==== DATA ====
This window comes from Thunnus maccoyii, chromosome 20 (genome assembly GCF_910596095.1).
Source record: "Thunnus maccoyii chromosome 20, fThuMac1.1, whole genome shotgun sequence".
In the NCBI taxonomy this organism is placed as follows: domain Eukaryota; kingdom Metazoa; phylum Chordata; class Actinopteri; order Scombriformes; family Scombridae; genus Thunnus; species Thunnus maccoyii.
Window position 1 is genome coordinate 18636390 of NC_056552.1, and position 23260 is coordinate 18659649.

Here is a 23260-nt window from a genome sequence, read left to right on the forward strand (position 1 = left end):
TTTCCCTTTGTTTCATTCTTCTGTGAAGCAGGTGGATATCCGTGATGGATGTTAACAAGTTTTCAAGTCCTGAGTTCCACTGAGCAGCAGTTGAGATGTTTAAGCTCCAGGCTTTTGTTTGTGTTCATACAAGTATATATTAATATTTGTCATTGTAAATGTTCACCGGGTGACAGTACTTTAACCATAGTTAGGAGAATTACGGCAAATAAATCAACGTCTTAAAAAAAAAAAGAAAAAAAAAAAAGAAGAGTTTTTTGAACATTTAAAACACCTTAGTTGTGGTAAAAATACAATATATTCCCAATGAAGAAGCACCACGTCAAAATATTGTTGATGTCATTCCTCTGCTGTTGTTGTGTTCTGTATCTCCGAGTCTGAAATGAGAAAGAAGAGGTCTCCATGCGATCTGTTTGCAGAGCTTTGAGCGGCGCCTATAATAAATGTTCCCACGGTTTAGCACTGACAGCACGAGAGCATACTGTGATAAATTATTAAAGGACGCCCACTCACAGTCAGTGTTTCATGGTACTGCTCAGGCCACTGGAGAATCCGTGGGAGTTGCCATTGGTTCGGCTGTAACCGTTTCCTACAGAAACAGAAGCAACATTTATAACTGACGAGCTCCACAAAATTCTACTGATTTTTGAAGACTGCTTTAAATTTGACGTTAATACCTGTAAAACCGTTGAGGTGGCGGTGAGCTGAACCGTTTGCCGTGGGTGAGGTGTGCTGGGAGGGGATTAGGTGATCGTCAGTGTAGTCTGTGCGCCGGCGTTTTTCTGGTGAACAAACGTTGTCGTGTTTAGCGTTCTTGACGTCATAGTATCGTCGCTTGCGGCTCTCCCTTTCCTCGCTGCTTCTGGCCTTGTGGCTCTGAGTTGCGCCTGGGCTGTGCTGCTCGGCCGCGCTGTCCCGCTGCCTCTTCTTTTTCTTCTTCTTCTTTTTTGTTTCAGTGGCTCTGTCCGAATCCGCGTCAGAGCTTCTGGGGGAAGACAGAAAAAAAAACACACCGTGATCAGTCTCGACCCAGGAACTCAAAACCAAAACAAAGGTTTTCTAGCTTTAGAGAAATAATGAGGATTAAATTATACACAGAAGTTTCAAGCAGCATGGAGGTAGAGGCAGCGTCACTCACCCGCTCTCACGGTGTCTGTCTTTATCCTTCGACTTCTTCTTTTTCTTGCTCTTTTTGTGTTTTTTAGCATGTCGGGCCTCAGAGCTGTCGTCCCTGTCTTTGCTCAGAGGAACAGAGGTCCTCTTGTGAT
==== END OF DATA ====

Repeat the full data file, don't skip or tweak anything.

This window comes from Thunnus maccoyii, chromosome 20 (genome assembly GCF_910596095.1).
Source record: "Thunnus maccoyii chromosome 20, fThuMac1.1, whole genome shotgun sequence".
In the NCBI taxonomy this organism is placed as follows: domain Eukaryota; kingdom Metazoa; phylum Chordata; class Actinopteri; order Scombriformes; family Scombridae; genus Thunnus; species Thunnus maccoyii.
Window position 1 is genome coordinate 18636390 of NC_056552.1, and position 23260 is coordinate 18659649.

Here is a 23260-nt window from a genome sequence, read left to right on the forward strand (position 1 = left end):
TTTCCCTTTGTTTCATTCTTCTGTGAAGCAGGTGGATATCCGTGATGGATGTTAACAAGTTTTCAAGTCCTGAGTTCCACTGAGCAGCAGTTGAGATGTTTAAGCTCCAGGCTTTTGTTTGTGTTCATACAAGTATATATTAATATTTGTCATTGTAAATGTTCACCGGGTGACAGTACTTTAACCATAGTTAGGAGAATTACGGCAAATAAATCAACGTCTTAAAAAAAAAAAGAAAAAAAAAAAAGAAGAGTTTTTTGAACATTTAAAACACCTTAGTTGTGGTAAAAATACAATATATTCCCAATGAAGAAGCACCACGTCAAAATATTGTTGATGTCATTCCTCTGCTGTTGTTGTGTTCTGTATCTCCGAGTCTGAAATGAGAAAGAAGAGGTCTCCATGCGATCTGTTTGCAGAGCTTTGAGCGGCGCCTATAATAAATGTTCCCACGGTTTAGCACTGACAGCACGAGAGCATACTGTGATAAATTATTAAAGGACGCCCACTCACAGTCAGTGTTTCATGGTACTGCTCAGGCCACTGGAGAATCCGTGGGAGTTGCCATTGGTTCGGCTGTAACCGTTTCCTACAGAAACAGAAGCAACATTTATAACTGACGAGCTCCACAAAATTCTACTGATTTTTGAAGACTGCTTTAAATTTGACGTTAATACCTGTAAAACCGTTGAGGTGGCGGTGAGCTGAACCGTTTGCCGTGGGTGAGGTGTGCTGGGAGGGGATTAGGTGATCGTCAGTGTAGTCTGTGCGCCGGCGTTTTTCTGGTGAACAAACGTTGTCGTGTTTAGCGTTCTTGACGTCATAGTATCGTCGCTTGCGGCTCTCCCTTTCCTCGCTGCTTCTGGCCTTGTGGCTCTGAGTTGCGCCTGGGCTGTGCTGCTCGGCCGCGCTGTCCCGCTGCCTCTTCTTTTTCTTCTTCTTCTTTTTTGTTTCAGTGGCTCTGTCCGAATCCGCGTCAGAGCTTCTGGGGGAAGACAGAAAAAAAAACACACCGTGATCAGTCTCGACCCAGGAACTCAAAACCAAAACAAAGGTTTTCTAGCTTTAGAGAAATAATGAGGATTAAATTATACACAGAAGTTTCAAGCAGCATGGAGGTAGAGGCAGCGTCACTCACCCGCTCTCACGGTGTCTGTCTTTATCCTTCGACTTCTTCTTTTTCTTGCTCTTTTTGTGTTTTTTAGCATGTCGGGCCTCAGAGCTGTCGTCCCTGTCTTTGCTCAGAGGAACAGAGGTCCTCTTGTGAT